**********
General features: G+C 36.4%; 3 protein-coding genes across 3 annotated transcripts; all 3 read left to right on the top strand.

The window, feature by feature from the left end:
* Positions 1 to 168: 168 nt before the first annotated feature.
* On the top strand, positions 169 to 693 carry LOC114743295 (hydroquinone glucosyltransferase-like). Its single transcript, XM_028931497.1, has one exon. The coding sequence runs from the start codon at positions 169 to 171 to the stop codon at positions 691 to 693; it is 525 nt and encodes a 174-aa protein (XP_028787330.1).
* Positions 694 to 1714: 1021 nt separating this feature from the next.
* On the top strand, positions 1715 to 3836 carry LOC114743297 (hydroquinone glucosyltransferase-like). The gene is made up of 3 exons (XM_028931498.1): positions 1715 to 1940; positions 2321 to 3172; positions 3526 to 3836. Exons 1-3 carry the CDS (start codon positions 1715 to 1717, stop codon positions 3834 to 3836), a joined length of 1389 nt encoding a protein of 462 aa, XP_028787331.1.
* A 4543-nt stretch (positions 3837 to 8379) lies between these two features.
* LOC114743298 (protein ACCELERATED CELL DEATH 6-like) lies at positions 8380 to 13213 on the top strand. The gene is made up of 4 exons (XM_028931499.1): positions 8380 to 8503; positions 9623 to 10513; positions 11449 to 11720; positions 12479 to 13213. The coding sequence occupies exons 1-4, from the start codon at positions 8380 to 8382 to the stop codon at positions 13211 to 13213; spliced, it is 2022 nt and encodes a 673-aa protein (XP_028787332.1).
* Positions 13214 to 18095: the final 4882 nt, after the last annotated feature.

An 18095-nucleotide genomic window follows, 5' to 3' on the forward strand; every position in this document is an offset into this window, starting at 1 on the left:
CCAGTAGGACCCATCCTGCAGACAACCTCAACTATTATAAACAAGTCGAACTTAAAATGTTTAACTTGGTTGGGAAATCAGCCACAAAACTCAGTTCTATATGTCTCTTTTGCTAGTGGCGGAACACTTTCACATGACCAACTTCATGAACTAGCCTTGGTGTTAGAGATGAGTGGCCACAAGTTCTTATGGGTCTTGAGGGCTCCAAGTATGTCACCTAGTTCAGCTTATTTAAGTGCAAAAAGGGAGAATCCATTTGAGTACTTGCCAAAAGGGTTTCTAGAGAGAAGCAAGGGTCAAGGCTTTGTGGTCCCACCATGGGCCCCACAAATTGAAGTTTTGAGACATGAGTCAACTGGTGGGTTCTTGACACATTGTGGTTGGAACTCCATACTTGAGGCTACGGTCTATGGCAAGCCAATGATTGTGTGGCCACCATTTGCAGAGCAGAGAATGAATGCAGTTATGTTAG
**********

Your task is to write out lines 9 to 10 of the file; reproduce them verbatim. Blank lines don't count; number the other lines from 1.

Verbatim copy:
* Positions 13214 to 18095: the final 4882 nt, after the last annotated feature.

An 18095-nucleotide genomic window follows, 5' to 3' on the forward strand; every position in this document is an offset into this window, starting at 1 on the left: